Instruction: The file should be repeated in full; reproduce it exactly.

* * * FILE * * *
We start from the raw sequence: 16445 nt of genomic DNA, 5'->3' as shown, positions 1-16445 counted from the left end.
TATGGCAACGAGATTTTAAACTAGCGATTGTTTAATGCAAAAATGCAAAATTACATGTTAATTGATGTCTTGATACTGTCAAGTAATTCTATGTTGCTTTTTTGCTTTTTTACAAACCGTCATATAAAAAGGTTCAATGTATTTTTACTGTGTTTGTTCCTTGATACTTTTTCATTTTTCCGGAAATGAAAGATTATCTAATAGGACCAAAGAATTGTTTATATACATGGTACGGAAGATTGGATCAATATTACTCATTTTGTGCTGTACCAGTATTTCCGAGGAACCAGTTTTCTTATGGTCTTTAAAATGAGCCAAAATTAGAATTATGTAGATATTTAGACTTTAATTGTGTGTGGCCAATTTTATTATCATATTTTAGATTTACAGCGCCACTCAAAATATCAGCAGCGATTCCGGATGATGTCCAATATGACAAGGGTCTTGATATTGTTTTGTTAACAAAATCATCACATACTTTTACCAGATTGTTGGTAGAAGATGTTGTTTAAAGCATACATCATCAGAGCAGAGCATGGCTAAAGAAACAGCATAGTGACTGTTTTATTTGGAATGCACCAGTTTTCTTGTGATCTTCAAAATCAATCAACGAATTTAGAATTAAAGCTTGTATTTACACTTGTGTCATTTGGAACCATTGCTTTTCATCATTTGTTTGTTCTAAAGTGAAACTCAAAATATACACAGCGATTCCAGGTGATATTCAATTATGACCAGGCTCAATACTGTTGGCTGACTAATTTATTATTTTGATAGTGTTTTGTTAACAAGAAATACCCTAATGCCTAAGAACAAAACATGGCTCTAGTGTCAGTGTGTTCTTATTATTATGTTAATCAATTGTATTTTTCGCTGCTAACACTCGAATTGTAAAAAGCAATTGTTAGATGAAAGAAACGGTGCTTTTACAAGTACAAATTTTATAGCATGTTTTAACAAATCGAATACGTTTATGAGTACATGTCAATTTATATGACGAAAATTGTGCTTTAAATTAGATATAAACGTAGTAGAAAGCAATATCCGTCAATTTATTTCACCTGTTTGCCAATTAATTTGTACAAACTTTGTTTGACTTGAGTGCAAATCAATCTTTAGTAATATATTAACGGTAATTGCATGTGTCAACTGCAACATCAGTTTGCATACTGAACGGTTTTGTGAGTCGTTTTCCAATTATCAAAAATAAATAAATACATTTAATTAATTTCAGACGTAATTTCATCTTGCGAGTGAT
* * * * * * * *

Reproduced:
We start from the raw sequence: 16445 nt of genomic DNA, 5'->3' as shown, positions 1-16445 counted from the left end.
TATGGCAACGAGATTTTAAACTAGCGATTGTTTAATGCAAAAATGCAAAATTACATGTTAATTGATGTCTTGATACTGTCAAGTAATTCTATGTTGCTTTTTTGCTTTTTTACAAACCGTCATATAAAAAGGTTCAATGTATTTTTACTGTGTTTGTTCCTTGATACTTTTTCATTTTTCCGGAAATGAAAGATTATCTAATAGGACCAAAGAATTGTTTATATACATGGTACGGAAGATTGGATCAATATTACTCATTTTGTGCTGTACCAGTATTTCCGAGGAACCAGTTTTCTTATGGTCTTTAAAATGAGCCAAAATTAGAATTATGTAGATATTTAGACTTTAATTGTGTGTGGCCAATTTTATTATCATATTTTAGATTTACAGCGCCACTCAAAATATCAGCAGCGATTCCGGATGATGTCCAATATGACAAGGGTCTTGATATTGTTTTGTTAACAAAATCATCACATACTTTTACCAGATTGTTGGTAGAAGATGTTGTTTAAAGCATACATCATCAGAGCAGAGCATGGCTAAAGAAACAGCATAGTGACTGTTTTATTTGGAATGCACCAGTTTTCTTGTGATCTTCAAAATCAATCAACGAATTTAGAATTAAAGCTTGTATTTACACTTGTGTCATTTGGAACCATTGCTTTTCATCATTTGTTTGTTCTAAAGTGAAACTCAAAATATACACAGCGATTCCAGGTGATATTCAATTATGACCAGGCTCAATACTGTTGGCTGACTAATTTATTATTTTGATAGTGTTTTGTTAACAAGAAATACCCTAATGCCTAAGAACAAAACATGGCTCTAGTGTCAGTGTGTTCTTATTATTATGTTAATCAATTGTATTTTTCGCTGCTAACACTCGAATTGTAAAAAGCAATTGTTAGATGAAAGAAACGGTGCTTTTACAAGTACAAATTTTATAGCATGTTTTAACAAATCGAATACGTTTATGAGTACATGTCAATTTATATGACGAAAATTGTGCTTTAAATTAGATATAAACGTAGTAGAAAGCAATATCCGTCAATTTATTTCACCTGTTTGCCAATTAATTTGTACAAACTTTGTTTGACTTGAGTGCAAATCAATCTTTAGTAATATATTAACGGTAATTGCATGTGTCAACTGCAACATCAGTTTGCATACTGAACGGTTTTGTGAGTCGTTTTCCAATTATCAAAAATAAATAAATACATTTAATTAATTTCAGACGTAATTTCATCTTGCGAGTGAT